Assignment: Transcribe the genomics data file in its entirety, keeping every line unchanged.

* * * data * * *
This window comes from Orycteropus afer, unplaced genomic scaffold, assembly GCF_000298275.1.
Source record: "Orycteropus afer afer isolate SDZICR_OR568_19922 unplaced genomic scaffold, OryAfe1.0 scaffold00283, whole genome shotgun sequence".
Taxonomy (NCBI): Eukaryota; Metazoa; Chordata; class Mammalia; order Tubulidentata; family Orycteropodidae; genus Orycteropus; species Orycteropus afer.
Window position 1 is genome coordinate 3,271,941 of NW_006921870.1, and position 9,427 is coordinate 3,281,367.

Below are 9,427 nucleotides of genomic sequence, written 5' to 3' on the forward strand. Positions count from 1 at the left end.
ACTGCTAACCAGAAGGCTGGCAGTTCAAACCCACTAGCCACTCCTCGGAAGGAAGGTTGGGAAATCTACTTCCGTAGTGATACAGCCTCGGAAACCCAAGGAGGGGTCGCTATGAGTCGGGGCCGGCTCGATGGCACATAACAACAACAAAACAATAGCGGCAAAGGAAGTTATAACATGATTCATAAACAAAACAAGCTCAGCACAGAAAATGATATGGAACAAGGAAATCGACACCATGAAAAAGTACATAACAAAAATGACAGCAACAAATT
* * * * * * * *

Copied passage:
This window comes from Orycteropus afer, unplaced genomic scaffold, assembly GCF_000298275.1.
Source record: "Orycteropus afer afer isolate SDZICR_OR568_19922 unplaced genomic scaffold, OryAfe1.0 scaffold00283, whole genome shotgun sequence".
Taxonomy (NCBI): Eukaryota; Metazoa; Chordata; class Mammalia; order Tubulidentata; family Orycteropodidae; genus Orycteropus; species Orycteropus afer.
Window position 1 is genome coordinate 3,271,941 of NW_006921870.1, and position 9,427 is coordinate 3,281,367.

Below are 9,427 nucleotides of genomic sequence, written 5' to 3' on the forward strand. Positions count from 1 at the left end.
ACTGCTAACCAGAAGGCTGGCAGTTCAAACCCACTAGCCACTCCTCGGAAGGAAGGTTGGGAAATCTACTTCCGTAGTGATACAGCCTCGGAAACCCAAGGAGGGGTCGCTATGAGTCGGGGCCGGCTCGATGGCACATAACAACAACAAAACAATAGCGGCAAAGGAAGTTATAACATGATTCATAAACAAAACAAGCTCAGCACAGAAAATGATATGGAACAAGGAAATCGACACCATGAAAAAGTACATAACAAAAATGACAGCAACAAATT